While calmer figures would have turned the other cheek, Brooks was visibly angry and suggested Webbewood discuss matters outside, to murmurs of approval from the men of Greenwich Labour.
Later in the meeting, when Webbewood stepped up to go to the toilet, Brooks moved as if to get up and follow him, before sitting back down. Whether this was a joke, a genuine attempt to go after him, or an attempt to intimidate or wind up Webbewood, wasn’t clear. Neither man came out of this incident well, and the issue goes beyond the ruling benches in the council chamber, but it showed Greenwich Council’s political culture at its petulant “how dare you criticise us” worst.
While a change of leader at Greenwich Council wouldn’t necessarily mean a change of culture, whether Roberts is allowed to stand for the council in May’s election will signal if this affair has had any impact on the party at all.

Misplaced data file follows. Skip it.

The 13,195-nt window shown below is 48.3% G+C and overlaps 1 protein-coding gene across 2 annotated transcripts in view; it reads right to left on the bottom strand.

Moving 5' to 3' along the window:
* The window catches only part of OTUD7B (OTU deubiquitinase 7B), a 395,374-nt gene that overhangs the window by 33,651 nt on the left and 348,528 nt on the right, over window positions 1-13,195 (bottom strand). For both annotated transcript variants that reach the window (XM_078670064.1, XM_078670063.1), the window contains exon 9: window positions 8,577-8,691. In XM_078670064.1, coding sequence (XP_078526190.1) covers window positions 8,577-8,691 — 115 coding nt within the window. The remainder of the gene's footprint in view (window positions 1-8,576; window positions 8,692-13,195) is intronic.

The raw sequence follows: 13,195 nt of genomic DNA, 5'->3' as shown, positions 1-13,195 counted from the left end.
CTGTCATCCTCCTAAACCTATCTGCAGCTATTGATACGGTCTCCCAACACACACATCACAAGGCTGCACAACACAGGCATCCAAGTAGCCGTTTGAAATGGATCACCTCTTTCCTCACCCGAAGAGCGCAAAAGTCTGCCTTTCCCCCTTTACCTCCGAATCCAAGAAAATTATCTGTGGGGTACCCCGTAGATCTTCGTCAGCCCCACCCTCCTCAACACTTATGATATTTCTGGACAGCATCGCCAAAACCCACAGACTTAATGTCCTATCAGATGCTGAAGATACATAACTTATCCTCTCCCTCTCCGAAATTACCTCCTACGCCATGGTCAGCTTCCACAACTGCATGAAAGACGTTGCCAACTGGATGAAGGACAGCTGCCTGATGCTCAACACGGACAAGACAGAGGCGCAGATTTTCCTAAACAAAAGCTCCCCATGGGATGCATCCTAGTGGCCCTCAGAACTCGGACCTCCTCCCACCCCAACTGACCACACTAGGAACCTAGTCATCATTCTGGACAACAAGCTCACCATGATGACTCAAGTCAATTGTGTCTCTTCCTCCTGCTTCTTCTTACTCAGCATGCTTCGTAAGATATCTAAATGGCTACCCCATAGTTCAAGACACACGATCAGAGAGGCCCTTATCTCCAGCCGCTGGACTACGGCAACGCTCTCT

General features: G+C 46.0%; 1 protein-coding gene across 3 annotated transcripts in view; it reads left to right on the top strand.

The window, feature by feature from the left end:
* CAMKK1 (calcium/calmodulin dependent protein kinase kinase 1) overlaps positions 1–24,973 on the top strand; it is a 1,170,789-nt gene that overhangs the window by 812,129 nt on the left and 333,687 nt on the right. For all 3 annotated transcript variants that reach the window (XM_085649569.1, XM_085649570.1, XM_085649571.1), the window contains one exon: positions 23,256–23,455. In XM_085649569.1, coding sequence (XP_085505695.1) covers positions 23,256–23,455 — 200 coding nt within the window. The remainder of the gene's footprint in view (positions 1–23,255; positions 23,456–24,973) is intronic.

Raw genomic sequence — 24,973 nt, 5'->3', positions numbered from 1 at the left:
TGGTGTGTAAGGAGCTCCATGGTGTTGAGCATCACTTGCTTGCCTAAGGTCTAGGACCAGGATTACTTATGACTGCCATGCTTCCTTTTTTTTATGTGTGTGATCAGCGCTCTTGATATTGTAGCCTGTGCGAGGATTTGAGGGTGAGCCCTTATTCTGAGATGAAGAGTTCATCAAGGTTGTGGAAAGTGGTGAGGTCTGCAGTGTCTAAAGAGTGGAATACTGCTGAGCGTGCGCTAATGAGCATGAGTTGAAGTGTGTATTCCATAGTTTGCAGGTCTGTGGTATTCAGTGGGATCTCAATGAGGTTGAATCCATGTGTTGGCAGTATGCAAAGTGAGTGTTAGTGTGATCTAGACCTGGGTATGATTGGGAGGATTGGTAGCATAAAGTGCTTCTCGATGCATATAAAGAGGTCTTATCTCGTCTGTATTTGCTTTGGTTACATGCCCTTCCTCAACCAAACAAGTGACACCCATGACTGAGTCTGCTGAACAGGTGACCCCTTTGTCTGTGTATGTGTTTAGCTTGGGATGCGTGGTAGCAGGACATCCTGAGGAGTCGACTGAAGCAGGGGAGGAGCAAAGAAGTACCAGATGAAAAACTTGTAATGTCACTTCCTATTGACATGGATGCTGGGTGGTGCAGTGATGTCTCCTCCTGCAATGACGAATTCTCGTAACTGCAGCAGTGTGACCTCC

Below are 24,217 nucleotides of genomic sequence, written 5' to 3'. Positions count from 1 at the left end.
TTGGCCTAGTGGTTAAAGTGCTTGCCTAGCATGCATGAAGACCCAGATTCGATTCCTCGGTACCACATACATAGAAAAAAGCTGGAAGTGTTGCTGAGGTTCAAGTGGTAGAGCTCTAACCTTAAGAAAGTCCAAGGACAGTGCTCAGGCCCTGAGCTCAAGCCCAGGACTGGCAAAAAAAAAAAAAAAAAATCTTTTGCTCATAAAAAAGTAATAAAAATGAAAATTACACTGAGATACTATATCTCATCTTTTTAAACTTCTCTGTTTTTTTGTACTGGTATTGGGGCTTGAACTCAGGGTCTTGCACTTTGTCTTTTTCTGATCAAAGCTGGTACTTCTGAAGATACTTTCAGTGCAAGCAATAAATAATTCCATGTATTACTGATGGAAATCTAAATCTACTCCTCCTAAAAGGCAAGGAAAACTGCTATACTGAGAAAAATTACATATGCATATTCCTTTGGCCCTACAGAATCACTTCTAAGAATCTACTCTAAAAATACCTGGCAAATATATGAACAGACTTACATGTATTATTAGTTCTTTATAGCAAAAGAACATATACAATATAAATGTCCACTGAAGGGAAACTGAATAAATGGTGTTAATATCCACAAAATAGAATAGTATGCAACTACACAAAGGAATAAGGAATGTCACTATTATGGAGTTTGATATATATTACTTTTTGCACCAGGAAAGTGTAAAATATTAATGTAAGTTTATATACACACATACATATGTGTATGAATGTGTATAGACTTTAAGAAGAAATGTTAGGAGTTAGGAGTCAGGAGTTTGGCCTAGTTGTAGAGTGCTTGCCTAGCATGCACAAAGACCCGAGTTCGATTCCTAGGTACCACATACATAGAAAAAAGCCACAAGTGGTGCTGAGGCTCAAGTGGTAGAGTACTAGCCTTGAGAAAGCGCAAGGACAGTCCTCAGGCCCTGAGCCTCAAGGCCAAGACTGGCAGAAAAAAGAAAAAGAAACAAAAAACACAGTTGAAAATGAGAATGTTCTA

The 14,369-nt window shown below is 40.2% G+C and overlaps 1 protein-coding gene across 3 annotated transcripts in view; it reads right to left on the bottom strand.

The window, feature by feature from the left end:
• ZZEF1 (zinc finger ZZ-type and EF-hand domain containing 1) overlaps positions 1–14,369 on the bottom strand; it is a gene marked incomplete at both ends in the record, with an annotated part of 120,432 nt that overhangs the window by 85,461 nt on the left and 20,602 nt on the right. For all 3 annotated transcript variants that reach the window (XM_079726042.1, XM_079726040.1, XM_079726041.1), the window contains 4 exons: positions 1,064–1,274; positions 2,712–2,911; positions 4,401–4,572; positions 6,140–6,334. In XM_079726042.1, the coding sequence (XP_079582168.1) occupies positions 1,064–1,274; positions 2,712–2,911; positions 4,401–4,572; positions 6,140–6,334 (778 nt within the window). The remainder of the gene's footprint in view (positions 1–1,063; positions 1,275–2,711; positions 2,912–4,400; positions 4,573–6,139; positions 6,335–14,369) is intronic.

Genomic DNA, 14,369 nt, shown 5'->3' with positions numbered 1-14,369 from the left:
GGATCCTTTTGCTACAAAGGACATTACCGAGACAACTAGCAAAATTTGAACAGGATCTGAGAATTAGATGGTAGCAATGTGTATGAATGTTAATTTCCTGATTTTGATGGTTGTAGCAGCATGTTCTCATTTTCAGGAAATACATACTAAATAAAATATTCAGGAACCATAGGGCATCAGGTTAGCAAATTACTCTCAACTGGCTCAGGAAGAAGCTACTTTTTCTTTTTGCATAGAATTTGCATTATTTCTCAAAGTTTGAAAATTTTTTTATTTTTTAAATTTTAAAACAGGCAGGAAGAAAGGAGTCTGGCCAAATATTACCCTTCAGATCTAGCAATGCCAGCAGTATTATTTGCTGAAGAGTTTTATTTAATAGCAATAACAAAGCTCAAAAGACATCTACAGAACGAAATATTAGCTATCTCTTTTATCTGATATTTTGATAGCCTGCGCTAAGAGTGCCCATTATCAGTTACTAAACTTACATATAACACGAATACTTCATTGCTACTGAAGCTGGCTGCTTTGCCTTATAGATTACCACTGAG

Finally, it’s worth noting that one of the biggest losers out of all this has been Chris Roberts himself.
Earlier this year, he announced he planned to stand down as leader – but a welter of bullying claims doesn’t look on your CV when you’re looking for a job. Try Googling “chris roberts greenwich”, and see what I mean. Counter-intuitively, the bullying claims may mean he stays in a high-ranking role at the council in 2014 because he’d have nowhere else to go.
It’s long been suspected that Roberts could go to work for an outfit such as Berkeley Homes, which he has worked with closely as council leader. Perhaps now the stink would be too much.
But interestingly, Labour’s former Greenwich borough organiser – and Roberts ally – Michael Stanworth, recently quit his paid party role to take up a new position with Curtin & Co, a public relations firm which helps property companies smooth their way to getting planning applications accepted. One of Curtin’s clients? Berkeley Homes.
Whatever happens with the bullying accusations, you never know, the keys to a new job might still be flung Roberts’ way in the new year. Get that into your thick skull…
9pm update: I’ve rearranged a couple of paragraphs to make this read a bit better, and added a line to emphasise that the standards committee had very little room to manoeuvre.